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Susan Ohanian.org: Parents and Teachers Take Standardized Practice Test to Better Understand What Students are Facing

All teachers who administer the test are asked to sign a form written by the Public Education Department that says they promise not to disparage the PARCC testing in any way.

Reader Comment: On the PARCC New Mexico website, it says "The PARCC assessment measures real world skills that colleges value, like critical thinking and problem solving. New Mexico's college and universities will use those assessments as one of the indicators of a student's readiness for entry-level college courses." Baloney. There is no evidence to support this claim. HS seniors need only to show ACT and/or SAT scores, their GPA and their extracurricular activities to gain entrance into college and apply for scholarships!

Reader Comment: How is this a valid measurement of our primary Spanish speaking students' abilities? I took the 3rd grade math assessment and one of the questions repeated a two step direction twice, but in different words. I still don't know if the question was measuring fractions, the performance of sequential directions, reading or motor planning. With my large screen, I still had to scroll up and down to see the directions and work the problem that included multiple drag/drop and mouse clicking.

 

By: Stephanie Claytor

There is a lot of controversy surrounding standardized tests that all New Mexico public school kids take.

On Saturday, some parents and teachers gathered at the Los Duranes Community Center in Albuquerque to try the practice tests. They wanted to get a firsthand look at what our students are facing.

This year, New Mexican students in grades third through eleventh, will have to take the Partnership for Assessment of Readiness for College and Careers or PARCC. They'll have to take it in March and April. This test is different from previous standardized tests because it's digital and only offered in English.

The parents and teachers at the meeting found the exam troubling.

"I don't think that I could pass that test, despite the fact that I have taught for two decades," said David Wilson, a bilingual interventionist for Albuquerque Public Schools.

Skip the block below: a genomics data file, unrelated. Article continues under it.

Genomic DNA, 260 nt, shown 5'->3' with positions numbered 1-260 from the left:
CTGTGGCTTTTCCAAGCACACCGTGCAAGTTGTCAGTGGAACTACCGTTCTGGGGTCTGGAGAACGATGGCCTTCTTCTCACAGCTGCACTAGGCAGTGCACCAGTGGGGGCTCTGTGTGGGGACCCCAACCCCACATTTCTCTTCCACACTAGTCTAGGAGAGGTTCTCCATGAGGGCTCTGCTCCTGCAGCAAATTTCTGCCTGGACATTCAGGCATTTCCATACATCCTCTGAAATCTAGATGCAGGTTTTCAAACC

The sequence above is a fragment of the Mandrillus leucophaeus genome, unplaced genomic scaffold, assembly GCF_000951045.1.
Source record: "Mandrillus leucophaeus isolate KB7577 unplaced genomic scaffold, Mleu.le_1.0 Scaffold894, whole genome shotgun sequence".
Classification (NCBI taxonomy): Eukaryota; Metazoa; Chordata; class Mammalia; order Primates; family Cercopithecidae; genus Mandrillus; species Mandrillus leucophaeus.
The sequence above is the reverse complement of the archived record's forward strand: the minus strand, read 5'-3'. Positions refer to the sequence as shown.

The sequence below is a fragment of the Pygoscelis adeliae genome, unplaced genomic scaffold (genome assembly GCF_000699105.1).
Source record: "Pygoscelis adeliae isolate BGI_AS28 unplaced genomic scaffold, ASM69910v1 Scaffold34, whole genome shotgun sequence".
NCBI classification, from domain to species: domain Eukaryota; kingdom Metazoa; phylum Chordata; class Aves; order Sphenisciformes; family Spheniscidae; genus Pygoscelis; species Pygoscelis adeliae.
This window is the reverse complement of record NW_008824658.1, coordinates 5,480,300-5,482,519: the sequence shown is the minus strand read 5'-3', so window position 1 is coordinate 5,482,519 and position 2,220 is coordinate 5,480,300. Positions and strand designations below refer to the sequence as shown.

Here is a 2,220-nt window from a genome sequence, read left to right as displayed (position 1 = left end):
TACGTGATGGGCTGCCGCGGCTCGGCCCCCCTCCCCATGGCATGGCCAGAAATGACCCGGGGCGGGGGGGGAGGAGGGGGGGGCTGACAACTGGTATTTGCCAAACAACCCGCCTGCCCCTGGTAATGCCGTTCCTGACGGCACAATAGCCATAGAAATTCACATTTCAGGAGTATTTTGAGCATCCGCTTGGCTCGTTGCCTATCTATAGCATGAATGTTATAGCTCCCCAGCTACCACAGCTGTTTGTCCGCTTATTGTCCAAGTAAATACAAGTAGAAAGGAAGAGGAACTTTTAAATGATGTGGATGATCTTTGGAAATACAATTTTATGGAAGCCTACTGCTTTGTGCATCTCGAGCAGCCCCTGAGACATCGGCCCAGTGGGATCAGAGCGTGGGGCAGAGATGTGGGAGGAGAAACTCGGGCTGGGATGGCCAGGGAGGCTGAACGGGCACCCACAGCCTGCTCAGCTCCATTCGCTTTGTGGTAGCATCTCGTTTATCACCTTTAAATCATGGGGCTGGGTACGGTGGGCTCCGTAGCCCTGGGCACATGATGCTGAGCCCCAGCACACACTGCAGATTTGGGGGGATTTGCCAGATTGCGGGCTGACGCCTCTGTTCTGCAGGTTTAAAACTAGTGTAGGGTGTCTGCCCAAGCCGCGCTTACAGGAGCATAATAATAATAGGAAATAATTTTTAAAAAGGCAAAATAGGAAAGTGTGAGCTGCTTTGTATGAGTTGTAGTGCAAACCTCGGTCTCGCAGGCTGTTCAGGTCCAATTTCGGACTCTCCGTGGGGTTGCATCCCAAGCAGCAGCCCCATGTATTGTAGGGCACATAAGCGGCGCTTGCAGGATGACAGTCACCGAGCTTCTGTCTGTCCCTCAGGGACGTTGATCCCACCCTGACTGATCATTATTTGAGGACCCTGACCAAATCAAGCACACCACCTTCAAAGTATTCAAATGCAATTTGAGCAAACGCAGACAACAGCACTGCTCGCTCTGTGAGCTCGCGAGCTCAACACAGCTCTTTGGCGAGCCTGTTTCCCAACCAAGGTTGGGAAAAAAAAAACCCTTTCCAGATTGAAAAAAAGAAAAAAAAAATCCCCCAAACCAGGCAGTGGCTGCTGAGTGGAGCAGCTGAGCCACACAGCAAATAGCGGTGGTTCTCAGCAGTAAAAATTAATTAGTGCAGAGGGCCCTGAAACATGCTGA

"There's drag and drop, there's drop down menus. Navigating this on a computer screen is a lot to ask a nine year old to do," said Sarah McKinney, a parent of young children and a former teacher.

A Montezuma Elementary School teacher started crying after finishing the test.

"To sit here and take this makes me feel horrible. I feel like I'm not good enough. I don't want to give it to my kids," said Racheal Alaimo-Monson, in her second year of teaching.

In many cases, teachers' evaluations will be heavily based off of their students' scores. Many of the teachers who took the practice tests said they've been discouraged from talking to parents about the exams.

"All teachers who administer the test are asked to sign a form written by the Public Education Department that says they promise not to disparage the PARCC testing in anyway," Wilson said.

Albuquerque Public Schools Board Member Kathy Korte is introducing a resolution at Tuesday's board meeting, asking for a moratorium on the PARCC and end of year course exams. She's also encouraging parents of children in grades K-8 to opt their children out of taking the exam.

"I reject its use to evaluate our schools and our teachers. It’s absolutely immoral and it is a horrible waste of millions of dollars that we could be spending in more worthwhile ways," said Kathy Korte.

KOB contacted the Public Education Department; we have not heard back from them. On the PARCC New Mexico website, it says "The PARCC assessment measures real world skills that colleges value, like critical thinking and problem solving. New Mexico's college and universities will use those assessments as one of the indicators of a student's readiness for entry-level college courses."

To view the practice tests, click here

— Stephanie Claytor
KOB Eyewitness News 4
November 11, 2014
http://www.kob.com/article/stories/S3629005.shtml?cat=500#.VHMYYcmaNr9

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Susan Ohanian

Susan Ohanian, a long-time public school teacher, is a freelance writer whose articles have appeared in Atlantic, Parents, Washington Monthly, The Nation, P...